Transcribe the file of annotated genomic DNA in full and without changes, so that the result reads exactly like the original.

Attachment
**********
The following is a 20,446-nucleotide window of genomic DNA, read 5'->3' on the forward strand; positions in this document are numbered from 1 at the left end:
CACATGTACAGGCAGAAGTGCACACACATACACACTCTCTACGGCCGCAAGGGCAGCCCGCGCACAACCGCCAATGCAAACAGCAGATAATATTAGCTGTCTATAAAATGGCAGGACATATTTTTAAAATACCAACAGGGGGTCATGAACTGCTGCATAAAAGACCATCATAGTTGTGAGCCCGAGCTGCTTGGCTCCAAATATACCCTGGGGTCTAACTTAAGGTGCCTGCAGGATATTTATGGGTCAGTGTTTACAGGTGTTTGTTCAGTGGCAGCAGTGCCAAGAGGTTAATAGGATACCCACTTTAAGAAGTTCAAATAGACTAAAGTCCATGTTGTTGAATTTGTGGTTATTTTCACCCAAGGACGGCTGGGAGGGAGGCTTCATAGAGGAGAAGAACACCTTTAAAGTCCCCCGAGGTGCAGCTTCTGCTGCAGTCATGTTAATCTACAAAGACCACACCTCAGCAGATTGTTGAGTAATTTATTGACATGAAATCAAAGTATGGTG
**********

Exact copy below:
The following is a 20,446-nucleotide window of genomic DNA, read 5'->3' on the forward strand; positions in this document are numbered from 1 at the left end:
CACATGTACAGGCAGAAGTGCACACACATACACACTCTCTACGGCCGCAAGGGCAGCCCGCGCACAACCGCCAATGCAAACAGCAGATAATATTAGCTGTCTATAAAATGGCAGGACATATTTTTAAAATACCAACAGGGGGTCATGAACTGCTGCATAAAAGACCATCATAGTTGTGAGCCCGAGCTGCTTGGCTCCAAATATACCCTGGGGTCTAACTTAAGGTGCCTGCAGGATATTTATGGGTCAGTGTTTACAGGTGTTTGTTCAGTGGCAGCAGTGCCAAGAGGTTAATAGGATACCCACTTTAAGAAGTTCAAATAGACTAAAGTCCATGTTGTTGAATTTGTGGTTATTTTCACCCAAGGACGGCTGGGAGGGAGGCTTCATAGAGGAGAAGAACACCTTTAAAGTCCCCCGAGGTGCAGCTTCTGCTGCAGTCATGTTAATCTACAAAGACCACACCTCAGCAGATTGTTGAGTAATTTATTGACATGAAATCAAAGTATGGTG